One of the primary reasons I started writing this blog is that while there are lots of blogs and websites for parents whose children have specific issues – ADHD, autism, learning disabilities, etc – there didn’t seem to be much out in the virtual universe for parents whose children face multiple challenges, especially behaviourial issues. M has been diagnosed as having ADHD and anxiety, but in some ways, his behaviour has been the biggest challenge for us. When he was 4 or 5, he would fly into incredible rages, seemingly for no reason. He would throw anything and everything he could lay his hands on (we quickly learned to grab small and/or valuable items in his vicinity as we were ducking out of the way). Transitions from one activity to another were a total nightmare and we learned very quickly that giving M advance notice of a change (we are going to lunch in 30 mins; we are going to the cottage on the weekend) was essential; otherwise, he would explode or just refuse to do things. He hit other children, even his friends. His grade 1 teacher had an evacuation plan in case he lost it in class.
Having a diagnosis was helpful – it helped us understand why M behaved the way he did in certain situations – it isn’t because we are bad parents (clueless or deluded, maybe, but not bad) or because he is a brat; his brain is just wired differently. Once we knew what we were dealing with, we were able to adapt and begin to help him learn how to manage his behaviour and his reactions – yes, everyone gets angry but that doesn’t mean you get to hit that kid who called you “shorty” in the face. We are very fortunate to have the support of our families and friends. M goes to a great school with an amazing principal and terrific teachers who work hard to give him the support he needs. He’s making progress – this time last year, he had been suspended at least 3 times; so far this year, he’s only had one suspension and that was several months ago. Knock on wood.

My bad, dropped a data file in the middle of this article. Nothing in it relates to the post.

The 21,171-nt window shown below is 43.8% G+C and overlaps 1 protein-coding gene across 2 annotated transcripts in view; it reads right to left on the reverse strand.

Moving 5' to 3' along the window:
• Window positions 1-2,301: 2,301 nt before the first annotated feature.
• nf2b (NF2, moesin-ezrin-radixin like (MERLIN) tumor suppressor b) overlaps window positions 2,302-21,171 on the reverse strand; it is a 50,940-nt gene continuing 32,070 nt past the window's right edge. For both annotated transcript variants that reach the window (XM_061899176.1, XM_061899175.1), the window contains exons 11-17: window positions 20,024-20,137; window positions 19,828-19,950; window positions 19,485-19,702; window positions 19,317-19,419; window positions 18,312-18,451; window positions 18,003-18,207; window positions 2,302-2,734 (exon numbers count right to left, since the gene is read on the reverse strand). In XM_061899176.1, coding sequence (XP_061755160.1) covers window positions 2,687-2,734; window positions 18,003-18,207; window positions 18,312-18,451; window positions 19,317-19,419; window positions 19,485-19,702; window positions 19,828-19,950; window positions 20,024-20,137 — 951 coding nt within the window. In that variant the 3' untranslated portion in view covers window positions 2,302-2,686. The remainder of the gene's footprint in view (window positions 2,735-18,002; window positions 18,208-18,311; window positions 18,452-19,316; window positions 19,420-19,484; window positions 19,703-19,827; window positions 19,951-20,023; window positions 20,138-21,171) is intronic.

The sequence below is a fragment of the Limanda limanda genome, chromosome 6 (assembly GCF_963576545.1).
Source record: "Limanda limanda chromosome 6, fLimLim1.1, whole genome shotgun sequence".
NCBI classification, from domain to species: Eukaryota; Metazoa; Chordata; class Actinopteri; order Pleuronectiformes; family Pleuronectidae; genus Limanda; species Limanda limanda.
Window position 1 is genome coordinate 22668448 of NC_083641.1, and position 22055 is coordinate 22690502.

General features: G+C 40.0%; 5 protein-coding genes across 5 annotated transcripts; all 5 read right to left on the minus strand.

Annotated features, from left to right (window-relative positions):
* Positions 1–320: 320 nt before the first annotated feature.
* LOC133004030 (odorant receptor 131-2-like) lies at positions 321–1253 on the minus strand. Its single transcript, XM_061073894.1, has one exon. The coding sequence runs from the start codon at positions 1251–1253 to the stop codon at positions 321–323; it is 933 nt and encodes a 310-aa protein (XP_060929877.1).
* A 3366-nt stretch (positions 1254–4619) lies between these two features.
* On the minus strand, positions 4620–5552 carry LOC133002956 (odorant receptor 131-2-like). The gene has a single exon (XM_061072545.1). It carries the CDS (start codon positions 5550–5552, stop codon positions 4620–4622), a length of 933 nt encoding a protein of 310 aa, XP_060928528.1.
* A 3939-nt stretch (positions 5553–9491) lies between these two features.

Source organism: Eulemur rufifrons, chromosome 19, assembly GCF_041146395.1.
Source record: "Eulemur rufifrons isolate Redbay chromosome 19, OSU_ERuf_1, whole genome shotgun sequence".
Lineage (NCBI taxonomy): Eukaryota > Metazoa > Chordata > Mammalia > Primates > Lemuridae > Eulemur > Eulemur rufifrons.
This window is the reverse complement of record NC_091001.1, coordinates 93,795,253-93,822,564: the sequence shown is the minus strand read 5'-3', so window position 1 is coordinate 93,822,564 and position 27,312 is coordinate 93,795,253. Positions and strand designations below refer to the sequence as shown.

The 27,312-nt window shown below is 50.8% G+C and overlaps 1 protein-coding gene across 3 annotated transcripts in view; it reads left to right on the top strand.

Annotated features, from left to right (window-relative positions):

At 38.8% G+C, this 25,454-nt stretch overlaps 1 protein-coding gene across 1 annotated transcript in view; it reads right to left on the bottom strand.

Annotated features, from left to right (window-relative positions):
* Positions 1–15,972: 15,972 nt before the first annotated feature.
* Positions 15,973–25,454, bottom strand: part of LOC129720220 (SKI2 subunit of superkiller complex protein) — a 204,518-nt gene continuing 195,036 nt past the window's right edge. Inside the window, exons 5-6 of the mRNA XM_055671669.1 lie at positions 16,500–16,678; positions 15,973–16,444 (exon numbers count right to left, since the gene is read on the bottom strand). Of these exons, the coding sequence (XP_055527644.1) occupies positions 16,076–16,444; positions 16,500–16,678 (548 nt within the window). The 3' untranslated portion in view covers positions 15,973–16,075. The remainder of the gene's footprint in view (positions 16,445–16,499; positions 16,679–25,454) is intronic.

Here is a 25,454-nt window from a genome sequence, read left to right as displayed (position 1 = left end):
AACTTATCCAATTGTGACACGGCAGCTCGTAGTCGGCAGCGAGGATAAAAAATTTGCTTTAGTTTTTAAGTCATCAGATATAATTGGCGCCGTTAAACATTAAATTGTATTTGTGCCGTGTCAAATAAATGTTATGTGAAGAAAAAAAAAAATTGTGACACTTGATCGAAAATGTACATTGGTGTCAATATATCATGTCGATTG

Is it easy? Absolutely not. Most days, it is a struggle to get him out the door in time for school., as he needs constant supervision just to eat his breakfast and get dressed. He rarely does anything he’s asked the first time, even if he isn’t on his DS or the computer. If he decides he doesn’t want to do something (like go to karate), no amount of persuasion, yelling and/or bribing will get him out the door. It is easy to get discouraged. But we have learned to celebrate the successes, no matter how little: when M asks for help in resolving a conflict with another child, rather than lashing out; when he turns off his DS when his time is up; and when eats his brocoli spear first, rather than refusing to eat his supper until it removed from his plate. These little victories add up and they give us hope to get up – and do it all again tomorrow.